Jewish History, 1948 to 1980

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After the 1967 war, American Jews moved toward unwavering support of Israel. The threatened annihilation of the Jewish State by her neighbors brought to the fore memories of extermination that would assume a front seat in the American Jewish collective psyche. The unprecedented philanthropic efforts of American Jews toward support of Israel during and after 1967 demonstrated the practical and psychological commitment that American Jewry felt toward Israel.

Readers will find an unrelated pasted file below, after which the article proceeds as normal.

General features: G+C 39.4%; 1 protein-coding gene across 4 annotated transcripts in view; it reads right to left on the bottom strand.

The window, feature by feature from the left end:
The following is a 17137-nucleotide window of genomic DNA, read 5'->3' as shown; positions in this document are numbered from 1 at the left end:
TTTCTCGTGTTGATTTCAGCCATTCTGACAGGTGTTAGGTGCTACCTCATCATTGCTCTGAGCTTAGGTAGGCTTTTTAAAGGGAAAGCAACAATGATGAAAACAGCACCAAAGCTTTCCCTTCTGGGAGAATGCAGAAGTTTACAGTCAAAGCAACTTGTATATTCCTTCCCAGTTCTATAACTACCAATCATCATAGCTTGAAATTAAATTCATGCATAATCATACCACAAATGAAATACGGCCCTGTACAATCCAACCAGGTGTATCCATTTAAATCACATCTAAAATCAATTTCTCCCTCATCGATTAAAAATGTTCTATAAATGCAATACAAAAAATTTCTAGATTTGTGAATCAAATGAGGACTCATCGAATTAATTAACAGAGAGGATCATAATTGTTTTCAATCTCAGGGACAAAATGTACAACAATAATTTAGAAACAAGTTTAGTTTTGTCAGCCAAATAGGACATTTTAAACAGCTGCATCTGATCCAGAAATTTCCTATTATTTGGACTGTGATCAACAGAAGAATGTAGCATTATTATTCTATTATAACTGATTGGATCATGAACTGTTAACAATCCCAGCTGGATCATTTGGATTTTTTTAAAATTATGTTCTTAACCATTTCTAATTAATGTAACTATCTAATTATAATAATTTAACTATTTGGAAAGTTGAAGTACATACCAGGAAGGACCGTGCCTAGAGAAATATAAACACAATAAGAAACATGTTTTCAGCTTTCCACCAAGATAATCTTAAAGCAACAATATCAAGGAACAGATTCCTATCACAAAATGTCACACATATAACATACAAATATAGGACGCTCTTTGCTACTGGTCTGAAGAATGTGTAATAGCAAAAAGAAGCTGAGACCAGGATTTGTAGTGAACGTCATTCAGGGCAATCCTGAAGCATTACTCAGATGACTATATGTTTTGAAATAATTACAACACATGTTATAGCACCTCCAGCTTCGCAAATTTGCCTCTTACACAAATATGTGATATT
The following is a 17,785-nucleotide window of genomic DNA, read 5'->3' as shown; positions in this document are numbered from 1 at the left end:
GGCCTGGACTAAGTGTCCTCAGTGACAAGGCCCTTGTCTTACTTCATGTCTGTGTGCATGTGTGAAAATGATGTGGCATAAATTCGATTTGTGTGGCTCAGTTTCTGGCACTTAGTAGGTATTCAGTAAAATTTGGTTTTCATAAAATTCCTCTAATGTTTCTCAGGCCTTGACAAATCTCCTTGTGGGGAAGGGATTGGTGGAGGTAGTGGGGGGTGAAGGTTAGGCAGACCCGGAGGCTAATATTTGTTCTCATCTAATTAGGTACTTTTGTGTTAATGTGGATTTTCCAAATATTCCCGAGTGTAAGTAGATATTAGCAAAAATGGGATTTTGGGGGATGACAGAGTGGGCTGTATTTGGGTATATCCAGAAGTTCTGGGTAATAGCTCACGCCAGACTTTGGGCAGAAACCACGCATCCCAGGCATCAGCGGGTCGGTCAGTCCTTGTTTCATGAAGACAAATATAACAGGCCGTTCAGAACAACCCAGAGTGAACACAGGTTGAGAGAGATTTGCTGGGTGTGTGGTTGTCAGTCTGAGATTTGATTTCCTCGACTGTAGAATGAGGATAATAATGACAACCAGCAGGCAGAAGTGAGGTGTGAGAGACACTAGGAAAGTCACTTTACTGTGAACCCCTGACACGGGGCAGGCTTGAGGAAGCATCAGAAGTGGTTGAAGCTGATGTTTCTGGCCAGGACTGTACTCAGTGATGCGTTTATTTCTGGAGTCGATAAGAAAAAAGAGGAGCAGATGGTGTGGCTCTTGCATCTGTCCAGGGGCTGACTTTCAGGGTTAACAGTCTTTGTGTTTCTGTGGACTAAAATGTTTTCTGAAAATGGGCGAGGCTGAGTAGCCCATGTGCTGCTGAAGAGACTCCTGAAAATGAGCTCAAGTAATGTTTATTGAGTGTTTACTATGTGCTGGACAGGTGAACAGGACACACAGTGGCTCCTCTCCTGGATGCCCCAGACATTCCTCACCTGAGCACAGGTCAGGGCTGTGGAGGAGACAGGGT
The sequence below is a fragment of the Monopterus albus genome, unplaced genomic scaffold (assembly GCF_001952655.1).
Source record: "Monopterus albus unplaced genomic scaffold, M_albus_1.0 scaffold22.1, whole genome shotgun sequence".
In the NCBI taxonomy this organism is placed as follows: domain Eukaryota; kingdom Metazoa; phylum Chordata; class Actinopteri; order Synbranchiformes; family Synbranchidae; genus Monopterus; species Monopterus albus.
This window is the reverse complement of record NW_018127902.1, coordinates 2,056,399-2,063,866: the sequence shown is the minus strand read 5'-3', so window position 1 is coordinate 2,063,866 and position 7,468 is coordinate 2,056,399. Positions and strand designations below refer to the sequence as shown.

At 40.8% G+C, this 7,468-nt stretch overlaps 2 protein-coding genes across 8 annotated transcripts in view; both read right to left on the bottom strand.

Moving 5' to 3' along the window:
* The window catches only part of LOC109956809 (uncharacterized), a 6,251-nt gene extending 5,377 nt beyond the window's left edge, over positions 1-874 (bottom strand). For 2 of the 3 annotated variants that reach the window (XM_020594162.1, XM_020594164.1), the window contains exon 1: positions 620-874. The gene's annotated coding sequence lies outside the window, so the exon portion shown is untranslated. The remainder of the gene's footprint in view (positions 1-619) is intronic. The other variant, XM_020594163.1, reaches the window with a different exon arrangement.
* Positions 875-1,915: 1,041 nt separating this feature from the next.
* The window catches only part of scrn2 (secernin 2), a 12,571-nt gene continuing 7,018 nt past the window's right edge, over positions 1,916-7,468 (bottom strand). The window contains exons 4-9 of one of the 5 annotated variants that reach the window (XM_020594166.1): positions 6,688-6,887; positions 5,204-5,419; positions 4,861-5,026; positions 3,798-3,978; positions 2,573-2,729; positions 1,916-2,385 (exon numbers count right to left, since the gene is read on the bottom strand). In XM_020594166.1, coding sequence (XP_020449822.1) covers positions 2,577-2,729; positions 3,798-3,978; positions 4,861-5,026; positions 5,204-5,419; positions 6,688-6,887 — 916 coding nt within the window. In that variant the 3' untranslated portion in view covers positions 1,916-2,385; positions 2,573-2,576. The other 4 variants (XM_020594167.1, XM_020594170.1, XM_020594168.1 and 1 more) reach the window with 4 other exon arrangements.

The Jewish communities of Latin America, numbering nearly 500,000 in the postwar period, struggled to maintain Jewish continuity in the face of increasing intermarriage, decreasing religious practice, and in the case of Argentina, an anti-semitic military dictatorship (1976-1982). On the other side of the world, the 120,000 Jews of South Africa enrolled nearly all of the country's Jewish youth in day schools, an unusual example of commitment to Judaism in the postwar diaspora.

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